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How to Survive Waiting for Your Spine Surgery During the COVID-19 Crisis by Backernation ft. Jaclyn Fulop

As COVID-19 swept across the United States in mid-March, hospitals rushed to reprioritize their care focus. Taking an all hands-on deck approach, surgeons were forced to postpone elective procedures to ensure the availability of empty beds for coronavirus-stricken people. This turn of events left back surgery patients in a lurch—their surgeries were indefinitely postponed. Even when elective surgeries are opened up again, it may be several months before your surgery can be rescheduled.

For patients caught in a surgical holding pattern, we asked back and spine surgeons and other health care practitioners how you can endure the wait. Here’s what she had to say.

Prehab with Care

Right now, the world may be on hold, but your mobility, pain, and balance issues are not. The current pandemic of COVID-19 should not interfere with patients’ ability to consult with their physical therapist and receive care integral to their rehabilitation, especially if they are postponing a very much needed surgery.

Proper prehab is very important. We are sending out updated home exercise programs to patients who are in need or inquire about options. Many of these people would like to stick with a few stretches to do on their own through the day to get them through this hard time until these social distancing restrictions are lifted, and they can move forward with their scheduled surgeries.

Additional recommendations for home care before surgical intervention (things to know for self-care at home and modalities which can be self-administered):

The use of Kinesio Tape is helpful with injuries. If applied correctly the tape  will lift the skin, slightly increasing blood flow to the area of injury.  Blood flow brings healing nutrients and oxygen to the injured tissue. 

Strengthening and exercise. While stretching is important for reducing injuries,  strengthening is a crucial component to preventing an injury from  occurring and during the prehab processes. With proper strength training  (under the guidance of a licensed PT–virtual PT can work for this), the  body will not be so susceptible to overload from repetitive motions which  can cause inflammation. Exercising regularly can stimulate the body to  produce natural pain relievers called endorphins.

Over the counter anti-inflammatory or NSAIDs can reduce swelling or inflammation to relieve minor aches and pains.

Use a home TENS unit. This can be helpful and reduce elbow pain by delivering small  electrical impulses through electrodes. TENS is a noninvasive method for  relieving pain

Eating  healthy, staying hydrated, and complying with your home exercise program until you can get your surgery is important and has many positive effects  on the body improving overall energy levels and mood.

Get fresh air and exercise. These have so many positive effects on the body mentally and  physically.  I also would recommend trying not to nap too much throughout the day.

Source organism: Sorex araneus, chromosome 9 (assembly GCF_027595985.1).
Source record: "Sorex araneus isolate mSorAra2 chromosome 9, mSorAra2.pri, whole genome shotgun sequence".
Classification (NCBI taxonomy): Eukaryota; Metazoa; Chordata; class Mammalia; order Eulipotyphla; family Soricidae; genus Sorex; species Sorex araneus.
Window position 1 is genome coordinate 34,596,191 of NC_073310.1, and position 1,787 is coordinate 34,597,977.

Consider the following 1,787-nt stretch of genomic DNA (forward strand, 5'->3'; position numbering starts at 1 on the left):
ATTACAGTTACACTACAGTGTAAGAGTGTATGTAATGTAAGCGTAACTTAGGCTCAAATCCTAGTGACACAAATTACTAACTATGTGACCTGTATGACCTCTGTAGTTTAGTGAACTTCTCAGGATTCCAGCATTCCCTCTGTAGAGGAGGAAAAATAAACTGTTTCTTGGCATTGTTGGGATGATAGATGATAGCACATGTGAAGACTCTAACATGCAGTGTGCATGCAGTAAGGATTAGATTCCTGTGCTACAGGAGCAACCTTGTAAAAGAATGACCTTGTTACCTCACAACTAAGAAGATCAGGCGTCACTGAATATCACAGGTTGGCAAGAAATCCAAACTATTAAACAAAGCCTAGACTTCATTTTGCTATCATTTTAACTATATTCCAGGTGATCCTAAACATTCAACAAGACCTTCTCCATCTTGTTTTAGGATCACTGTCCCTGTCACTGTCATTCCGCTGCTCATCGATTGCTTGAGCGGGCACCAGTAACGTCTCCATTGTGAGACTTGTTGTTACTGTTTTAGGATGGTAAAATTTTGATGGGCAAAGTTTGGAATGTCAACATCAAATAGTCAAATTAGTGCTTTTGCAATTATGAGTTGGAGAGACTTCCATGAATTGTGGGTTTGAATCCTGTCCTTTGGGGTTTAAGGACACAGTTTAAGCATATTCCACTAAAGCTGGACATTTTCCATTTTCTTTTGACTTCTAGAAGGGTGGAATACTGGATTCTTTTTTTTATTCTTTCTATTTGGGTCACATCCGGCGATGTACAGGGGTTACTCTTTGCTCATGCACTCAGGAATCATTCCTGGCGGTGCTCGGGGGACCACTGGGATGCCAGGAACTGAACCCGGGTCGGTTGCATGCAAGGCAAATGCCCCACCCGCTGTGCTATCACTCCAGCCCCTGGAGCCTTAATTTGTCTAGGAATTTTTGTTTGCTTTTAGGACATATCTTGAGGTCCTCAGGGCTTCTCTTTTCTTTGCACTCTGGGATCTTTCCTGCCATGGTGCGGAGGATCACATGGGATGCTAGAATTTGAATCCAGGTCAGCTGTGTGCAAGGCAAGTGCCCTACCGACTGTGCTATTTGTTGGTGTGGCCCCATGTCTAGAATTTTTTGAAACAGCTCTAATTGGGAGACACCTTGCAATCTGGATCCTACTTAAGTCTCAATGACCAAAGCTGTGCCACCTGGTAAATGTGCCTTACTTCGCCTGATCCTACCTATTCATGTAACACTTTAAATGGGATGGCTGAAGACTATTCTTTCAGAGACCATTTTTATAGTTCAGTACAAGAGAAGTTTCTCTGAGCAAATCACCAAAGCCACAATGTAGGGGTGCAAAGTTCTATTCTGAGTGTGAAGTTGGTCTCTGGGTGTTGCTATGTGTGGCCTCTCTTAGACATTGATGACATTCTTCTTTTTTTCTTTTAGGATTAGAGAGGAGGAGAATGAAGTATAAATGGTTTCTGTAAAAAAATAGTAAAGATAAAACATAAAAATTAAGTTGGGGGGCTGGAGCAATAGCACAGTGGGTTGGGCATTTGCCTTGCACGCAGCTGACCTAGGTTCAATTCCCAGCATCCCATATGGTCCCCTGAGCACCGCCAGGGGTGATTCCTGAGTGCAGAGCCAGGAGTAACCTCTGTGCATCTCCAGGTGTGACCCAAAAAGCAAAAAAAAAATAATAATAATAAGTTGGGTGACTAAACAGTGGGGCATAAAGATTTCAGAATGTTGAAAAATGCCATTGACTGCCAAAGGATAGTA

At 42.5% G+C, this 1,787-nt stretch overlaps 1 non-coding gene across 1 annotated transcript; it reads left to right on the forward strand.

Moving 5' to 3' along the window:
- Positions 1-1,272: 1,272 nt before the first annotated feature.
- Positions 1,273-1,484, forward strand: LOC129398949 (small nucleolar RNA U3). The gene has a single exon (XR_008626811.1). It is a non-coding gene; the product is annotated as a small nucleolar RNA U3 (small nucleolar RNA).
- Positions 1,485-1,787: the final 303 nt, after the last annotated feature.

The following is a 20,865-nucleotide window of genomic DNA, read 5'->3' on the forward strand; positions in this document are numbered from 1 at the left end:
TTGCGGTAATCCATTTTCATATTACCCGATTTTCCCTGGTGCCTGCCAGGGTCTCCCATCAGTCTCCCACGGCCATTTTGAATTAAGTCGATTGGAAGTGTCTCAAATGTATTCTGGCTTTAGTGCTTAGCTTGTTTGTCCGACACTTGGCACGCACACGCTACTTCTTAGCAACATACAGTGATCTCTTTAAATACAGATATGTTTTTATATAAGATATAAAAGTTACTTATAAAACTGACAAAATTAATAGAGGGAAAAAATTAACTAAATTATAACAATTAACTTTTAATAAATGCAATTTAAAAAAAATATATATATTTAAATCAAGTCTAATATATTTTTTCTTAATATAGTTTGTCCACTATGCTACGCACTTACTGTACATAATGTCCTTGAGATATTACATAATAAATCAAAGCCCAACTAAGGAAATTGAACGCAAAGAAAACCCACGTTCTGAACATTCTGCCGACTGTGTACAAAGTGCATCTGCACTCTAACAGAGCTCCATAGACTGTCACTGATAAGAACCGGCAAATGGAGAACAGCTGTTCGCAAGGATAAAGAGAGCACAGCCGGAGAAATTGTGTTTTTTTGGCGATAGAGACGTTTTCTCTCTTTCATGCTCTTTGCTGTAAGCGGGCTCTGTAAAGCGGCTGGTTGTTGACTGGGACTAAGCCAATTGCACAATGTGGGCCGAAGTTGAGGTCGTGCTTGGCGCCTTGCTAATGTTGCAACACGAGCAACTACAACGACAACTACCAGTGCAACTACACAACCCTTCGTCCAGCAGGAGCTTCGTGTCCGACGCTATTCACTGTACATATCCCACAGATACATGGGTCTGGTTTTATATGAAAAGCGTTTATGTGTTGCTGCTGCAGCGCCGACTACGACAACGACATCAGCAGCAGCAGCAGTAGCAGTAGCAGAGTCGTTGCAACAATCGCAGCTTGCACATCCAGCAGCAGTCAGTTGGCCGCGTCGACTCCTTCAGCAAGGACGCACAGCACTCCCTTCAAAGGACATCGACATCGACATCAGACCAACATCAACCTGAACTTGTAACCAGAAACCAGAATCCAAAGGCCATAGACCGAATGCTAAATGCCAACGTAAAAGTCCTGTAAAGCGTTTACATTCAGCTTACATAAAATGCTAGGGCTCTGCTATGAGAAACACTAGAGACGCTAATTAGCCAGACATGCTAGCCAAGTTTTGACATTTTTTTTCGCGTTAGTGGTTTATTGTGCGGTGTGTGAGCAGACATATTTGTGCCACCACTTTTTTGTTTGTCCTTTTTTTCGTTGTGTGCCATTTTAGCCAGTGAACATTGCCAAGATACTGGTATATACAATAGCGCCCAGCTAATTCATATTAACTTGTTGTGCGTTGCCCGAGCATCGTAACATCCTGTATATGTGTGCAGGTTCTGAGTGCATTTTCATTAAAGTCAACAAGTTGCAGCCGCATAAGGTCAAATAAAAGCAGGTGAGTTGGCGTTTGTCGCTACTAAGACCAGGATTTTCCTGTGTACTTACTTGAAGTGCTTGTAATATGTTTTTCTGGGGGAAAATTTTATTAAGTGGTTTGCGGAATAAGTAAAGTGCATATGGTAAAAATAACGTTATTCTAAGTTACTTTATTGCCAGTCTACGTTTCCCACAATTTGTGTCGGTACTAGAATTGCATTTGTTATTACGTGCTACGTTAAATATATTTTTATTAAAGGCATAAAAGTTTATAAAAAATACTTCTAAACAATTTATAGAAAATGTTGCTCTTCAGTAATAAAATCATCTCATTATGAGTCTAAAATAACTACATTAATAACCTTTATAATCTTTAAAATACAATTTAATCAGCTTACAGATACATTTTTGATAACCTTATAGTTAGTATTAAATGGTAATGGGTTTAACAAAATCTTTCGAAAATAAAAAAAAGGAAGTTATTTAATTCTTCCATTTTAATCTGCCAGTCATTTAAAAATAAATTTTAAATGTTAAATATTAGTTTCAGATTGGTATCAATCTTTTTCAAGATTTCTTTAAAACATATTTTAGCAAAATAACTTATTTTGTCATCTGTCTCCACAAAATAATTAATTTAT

Focus on your prehab routine. Prehab is always recommended before surgery and leads to a better prognosis and  quicker recovery time. This is a great opportunity to continue proper  prehab and strengthening before going under the knife.

Proper ergonomics matter. As more  and more people are working from home it’s important to remember to stay in a proper ergonomic position to avoid musculoskeletal problems. You do  not want to get into a situation where you are having additional issues  besides your injury that you will be needing surgery for. If working from  home you want to invest in the proper office chair with adjustable  features such as back rest, arm rests and lumbar support otherwise you  likely to develop neck, upper back and low back discomfort.

Improper economic setup can wreak havoc on the body. Sitting on a couch using a  laptop causes the body to slouch forward. Over time, forward head posture  can lead to muscle imbalances as the body tries to adapt and find ways to  hold the head up. Some muscles become elongated and weakened, whereas  other muscles become shorter and tighter. Overtime, this will cause a  decrease in the cervical spine curvature resulting in neck pain which can  include degeneration, bulging or herniated discs, pinched nerves and poor  posture.

Stretch to improve posture. Proper stretching will improve posture, align the shoulders and restore the curvature in the spine while preventing musculoskeletal imbalances as  well as aches and pains.

Adjust accordingly. I  always tell my patients that they should adjust their position every 20 minutes. A trigger point or knot (a taut band in the muscle that becomes  tender to touch) can take 20 minutes to form if the body stays in a  static position. So get up and move and you are less likely to have aches  and pains. The more regularly you stretch, the better it is for your  body. The home exercises we usually prescribe to our patients include 4-5  stretches that we recommend performing 2-3x a day for optimal health and  wellness and to improve function.

Jaclyn Fulop
Board Licensed Physical Therapist
Founder of Exchange Physical Therapy Group

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